As we head into the fall and the start of the 2016-2017 school year is well underway, we wanted to take a look back at the retailers profiled for our back to school blog post and see if their 2016 back to school email marketing campaigns made the grade. Back to school season is one of the most lucrative times of the year for most retailers, with parents spending the most money on technology, clothing and accessories according to Statista.com and we’re curious to see which tactics our featured brands used to help them stand out in the inbox and capture some of this market share.
Using data from Return Path’s Consumer Network we’re able to get an inside look at the sending tactics employed by each brand during this year’s back to school season from July through August. So let’s take a closer look and see how each brand fared in comparison to the previous year.
Dicks’s Sporting Goods
Specifically looking at subject lines containing back to school related keywords, it appears that Dick’s Sporting Goods put less focus on their back to school emails this year than they did in the previous back to school season in 2015. Not only is their average back to school email read rate 17 percent lower this year, but they also sent fewer campaigns. During last year’s back to school season they sent 23 emails with the highest volume during the first week of August and, although they also sent their highest volume during that same week this year, their overall back to school campaign volume decreased by nearly half.
Dick’s Sporting Goods best performing back to school email was sent during the first week of August. However, unlike their best performing email from last year, this email does not appear to have included any personalized product recommendations, an excellent tactic for increasing response, which may have been a contributing factor to this year’s lower engagement rates. Although the message, which used the subject line “BIG Back-To-School Savings!,” did not include any personalized elements, it did do a great job of clearly displaying the two promotional offers and giving the subscriber multiple chances to engage with the message.
Similar to Dick’s Sporting Goods, Gap also decreased their number of back to school emails by over 50 percent. Unlike last year when they sent the most volume during the last week of July and middle of August, they sent a consistent amount of volume each week during this year’s back to school season. They began sending campaigns in early July and continued to the end of August, except for one week where no campaigns were sent. However, their decrease in frequency may have impacted their engagement metrics since their overall back to school campaign read rate was close to 25 percent lower than last year.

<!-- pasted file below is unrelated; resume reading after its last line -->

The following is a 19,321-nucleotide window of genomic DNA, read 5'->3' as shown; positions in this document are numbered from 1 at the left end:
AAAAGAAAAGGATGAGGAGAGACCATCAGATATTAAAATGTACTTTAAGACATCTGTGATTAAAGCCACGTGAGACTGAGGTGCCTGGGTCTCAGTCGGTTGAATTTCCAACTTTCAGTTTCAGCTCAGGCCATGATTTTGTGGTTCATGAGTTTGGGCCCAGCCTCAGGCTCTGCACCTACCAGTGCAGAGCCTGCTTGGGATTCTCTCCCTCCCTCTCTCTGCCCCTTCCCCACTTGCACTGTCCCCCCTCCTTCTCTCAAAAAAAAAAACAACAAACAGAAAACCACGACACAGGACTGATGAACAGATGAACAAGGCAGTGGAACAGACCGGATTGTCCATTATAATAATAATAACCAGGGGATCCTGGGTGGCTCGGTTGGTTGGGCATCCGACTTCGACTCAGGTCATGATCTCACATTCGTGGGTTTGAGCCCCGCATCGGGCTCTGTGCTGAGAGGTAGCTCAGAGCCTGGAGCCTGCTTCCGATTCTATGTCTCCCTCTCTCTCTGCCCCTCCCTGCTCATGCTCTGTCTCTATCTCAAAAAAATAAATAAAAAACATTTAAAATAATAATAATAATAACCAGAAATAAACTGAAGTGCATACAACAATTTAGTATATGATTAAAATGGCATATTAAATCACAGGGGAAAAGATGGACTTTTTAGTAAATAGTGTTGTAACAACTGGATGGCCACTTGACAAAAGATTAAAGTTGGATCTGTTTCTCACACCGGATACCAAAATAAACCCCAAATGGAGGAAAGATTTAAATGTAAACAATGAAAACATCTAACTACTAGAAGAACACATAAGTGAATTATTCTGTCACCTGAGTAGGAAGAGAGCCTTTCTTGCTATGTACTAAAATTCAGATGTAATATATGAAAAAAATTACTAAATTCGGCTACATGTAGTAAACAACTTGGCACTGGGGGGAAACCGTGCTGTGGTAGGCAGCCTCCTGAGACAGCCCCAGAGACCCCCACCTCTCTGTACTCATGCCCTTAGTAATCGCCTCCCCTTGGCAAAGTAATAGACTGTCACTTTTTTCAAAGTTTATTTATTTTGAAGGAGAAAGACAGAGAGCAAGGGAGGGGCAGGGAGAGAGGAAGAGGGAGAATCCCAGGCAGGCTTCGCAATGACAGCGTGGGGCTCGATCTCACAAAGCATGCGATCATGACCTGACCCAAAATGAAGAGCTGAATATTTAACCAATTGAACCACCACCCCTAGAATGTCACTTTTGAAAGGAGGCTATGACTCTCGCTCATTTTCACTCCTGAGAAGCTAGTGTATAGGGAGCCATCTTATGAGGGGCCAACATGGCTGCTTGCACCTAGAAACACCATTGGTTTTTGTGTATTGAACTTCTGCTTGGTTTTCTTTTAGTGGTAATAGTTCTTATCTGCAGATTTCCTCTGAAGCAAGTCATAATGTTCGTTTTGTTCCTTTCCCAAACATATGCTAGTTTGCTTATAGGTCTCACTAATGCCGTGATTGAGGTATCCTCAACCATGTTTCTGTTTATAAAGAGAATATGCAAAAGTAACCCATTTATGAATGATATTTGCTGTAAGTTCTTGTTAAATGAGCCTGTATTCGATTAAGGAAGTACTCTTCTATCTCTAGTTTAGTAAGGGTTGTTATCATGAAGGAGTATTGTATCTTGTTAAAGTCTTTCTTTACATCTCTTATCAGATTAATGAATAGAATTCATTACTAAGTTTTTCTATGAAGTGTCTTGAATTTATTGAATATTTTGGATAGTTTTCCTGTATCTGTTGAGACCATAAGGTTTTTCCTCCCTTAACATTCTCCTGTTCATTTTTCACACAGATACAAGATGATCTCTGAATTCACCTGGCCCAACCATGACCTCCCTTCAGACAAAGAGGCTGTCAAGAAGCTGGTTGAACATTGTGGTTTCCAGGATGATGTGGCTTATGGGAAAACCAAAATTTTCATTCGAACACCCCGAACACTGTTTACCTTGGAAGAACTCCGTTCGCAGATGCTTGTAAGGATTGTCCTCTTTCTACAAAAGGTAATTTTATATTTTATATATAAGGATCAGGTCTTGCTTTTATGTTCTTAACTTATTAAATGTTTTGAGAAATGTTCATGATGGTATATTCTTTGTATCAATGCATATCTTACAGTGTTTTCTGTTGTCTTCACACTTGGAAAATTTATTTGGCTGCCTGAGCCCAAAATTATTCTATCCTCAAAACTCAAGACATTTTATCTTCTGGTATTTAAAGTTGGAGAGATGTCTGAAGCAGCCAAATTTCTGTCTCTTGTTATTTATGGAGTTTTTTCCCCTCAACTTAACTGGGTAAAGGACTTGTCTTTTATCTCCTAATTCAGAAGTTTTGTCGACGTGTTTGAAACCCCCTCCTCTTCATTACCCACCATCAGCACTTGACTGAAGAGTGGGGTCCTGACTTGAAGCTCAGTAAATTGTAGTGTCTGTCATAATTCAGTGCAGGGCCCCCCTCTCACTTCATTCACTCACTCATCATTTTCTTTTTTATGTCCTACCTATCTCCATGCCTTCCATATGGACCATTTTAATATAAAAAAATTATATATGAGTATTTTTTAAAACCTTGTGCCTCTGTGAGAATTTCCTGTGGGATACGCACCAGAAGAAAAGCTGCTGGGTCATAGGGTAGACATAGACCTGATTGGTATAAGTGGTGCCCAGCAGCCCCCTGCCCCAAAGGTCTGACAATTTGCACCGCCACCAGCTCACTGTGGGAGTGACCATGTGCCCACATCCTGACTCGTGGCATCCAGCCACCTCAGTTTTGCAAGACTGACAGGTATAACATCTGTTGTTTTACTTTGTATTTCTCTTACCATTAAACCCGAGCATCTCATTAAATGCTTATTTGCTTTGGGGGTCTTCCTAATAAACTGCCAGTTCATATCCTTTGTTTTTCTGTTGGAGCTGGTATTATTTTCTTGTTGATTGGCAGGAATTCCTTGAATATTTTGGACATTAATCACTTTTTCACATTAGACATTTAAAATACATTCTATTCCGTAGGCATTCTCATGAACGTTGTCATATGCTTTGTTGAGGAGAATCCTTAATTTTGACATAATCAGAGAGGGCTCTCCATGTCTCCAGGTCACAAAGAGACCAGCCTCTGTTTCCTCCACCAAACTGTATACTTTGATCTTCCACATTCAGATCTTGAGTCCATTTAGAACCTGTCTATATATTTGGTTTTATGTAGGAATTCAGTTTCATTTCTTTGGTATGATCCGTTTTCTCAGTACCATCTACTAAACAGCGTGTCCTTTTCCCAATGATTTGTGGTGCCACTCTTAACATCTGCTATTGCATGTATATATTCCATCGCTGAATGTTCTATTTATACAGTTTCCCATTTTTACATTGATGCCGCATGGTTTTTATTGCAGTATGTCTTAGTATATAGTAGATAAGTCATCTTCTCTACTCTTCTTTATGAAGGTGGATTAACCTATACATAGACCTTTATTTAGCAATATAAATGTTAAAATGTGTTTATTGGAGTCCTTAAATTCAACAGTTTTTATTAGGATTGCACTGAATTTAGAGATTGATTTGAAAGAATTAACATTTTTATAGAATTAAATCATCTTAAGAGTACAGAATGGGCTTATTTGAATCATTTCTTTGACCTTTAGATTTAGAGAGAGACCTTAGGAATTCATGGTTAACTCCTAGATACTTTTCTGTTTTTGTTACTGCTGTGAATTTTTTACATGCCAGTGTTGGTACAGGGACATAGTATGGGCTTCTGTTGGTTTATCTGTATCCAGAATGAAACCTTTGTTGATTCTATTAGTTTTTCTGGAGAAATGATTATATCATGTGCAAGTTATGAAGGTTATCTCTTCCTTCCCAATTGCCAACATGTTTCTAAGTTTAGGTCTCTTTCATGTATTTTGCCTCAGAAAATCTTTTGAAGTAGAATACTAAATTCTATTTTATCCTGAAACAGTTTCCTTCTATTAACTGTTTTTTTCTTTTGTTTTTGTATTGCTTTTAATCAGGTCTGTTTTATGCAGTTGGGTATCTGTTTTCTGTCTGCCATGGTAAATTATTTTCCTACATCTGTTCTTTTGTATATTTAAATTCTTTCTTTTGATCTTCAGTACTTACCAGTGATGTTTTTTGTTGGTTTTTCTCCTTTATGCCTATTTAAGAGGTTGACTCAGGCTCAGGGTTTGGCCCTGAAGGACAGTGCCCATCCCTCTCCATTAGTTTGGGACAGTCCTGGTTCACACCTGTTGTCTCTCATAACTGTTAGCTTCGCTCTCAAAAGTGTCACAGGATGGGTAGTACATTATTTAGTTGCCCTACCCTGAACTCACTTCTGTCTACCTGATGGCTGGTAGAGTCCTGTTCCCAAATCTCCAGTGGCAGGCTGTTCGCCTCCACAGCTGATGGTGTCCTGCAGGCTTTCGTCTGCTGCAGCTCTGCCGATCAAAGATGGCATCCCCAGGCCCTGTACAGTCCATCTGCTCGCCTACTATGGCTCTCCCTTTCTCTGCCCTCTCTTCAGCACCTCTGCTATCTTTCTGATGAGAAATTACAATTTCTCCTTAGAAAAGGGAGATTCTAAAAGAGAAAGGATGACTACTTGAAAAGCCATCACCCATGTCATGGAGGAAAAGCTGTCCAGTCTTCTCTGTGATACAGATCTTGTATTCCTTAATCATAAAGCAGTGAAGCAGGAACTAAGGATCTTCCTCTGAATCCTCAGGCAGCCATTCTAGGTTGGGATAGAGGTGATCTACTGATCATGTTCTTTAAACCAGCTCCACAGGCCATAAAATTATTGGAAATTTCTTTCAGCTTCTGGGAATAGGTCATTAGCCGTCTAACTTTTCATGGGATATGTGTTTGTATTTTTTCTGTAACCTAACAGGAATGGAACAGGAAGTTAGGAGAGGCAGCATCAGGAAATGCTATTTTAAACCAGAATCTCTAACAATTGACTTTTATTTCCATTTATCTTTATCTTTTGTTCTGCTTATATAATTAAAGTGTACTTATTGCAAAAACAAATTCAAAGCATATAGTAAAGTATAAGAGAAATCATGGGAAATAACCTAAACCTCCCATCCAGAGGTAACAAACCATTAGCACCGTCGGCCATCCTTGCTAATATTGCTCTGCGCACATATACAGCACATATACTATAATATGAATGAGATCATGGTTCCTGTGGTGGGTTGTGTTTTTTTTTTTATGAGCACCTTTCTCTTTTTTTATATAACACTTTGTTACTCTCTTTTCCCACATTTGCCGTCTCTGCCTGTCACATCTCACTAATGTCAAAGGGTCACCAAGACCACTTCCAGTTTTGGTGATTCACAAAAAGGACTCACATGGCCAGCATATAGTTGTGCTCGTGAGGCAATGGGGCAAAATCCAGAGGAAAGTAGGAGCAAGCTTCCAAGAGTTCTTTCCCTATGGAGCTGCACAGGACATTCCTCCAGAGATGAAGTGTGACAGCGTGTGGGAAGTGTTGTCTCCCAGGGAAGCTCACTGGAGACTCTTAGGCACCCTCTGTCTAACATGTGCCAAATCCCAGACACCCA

Gap’s best performing back to school email this year, in terms of read rate, used the subject line “Use code PREFALL for our back-to-school best!” and included a 35 percent off promotion. The creative was much simpler than last year’s best performing email but did a great job of bringing focus to the message by featuring a large offer and one singular call to action button.
While the other brands decreased their number of back to school email campaigns from the previous year, Staples slightly increased their volume by close to 29 percent. Similar to the other brands. Staples also saw a drop in engagement from last year, with an 18 percent lower read rate for this year’s campaigns. Additionally, their sending strategy also appears to have shifted as this year they mailed back to school campaigns during both July and August where as last year they mainly focused on sending emails during the month of July.
Similar to last year, Staples was the only brand to specifically target teachers with a standalone back to school email. This year’s campaign with subject line “ Teachers only! $5 gift reward” was again their top performing email, with over a 100 percent higher read rate than their average back to school read rate due to segmentation and an appealing offer.
How did your own back to school email program perform this year? Whether better or worse than the previous year, remember that in addition to continuously testing elements of your email program, looking back at your past email performance is a highly effective way to continuously optimize and evolve your strategy. Not only is this an easy way to help you gain a thorough understanding of which tactics work best for your particular audience but it can also help you avoid past mistakes that may have gone overlooked.
Now that back to school season has come to a close and the start of the holiday season is quickly approaching, be sure to check out our two-part series on holiday email engagement to help give you some helpful ideas when planning your upcoming holiday campaigns.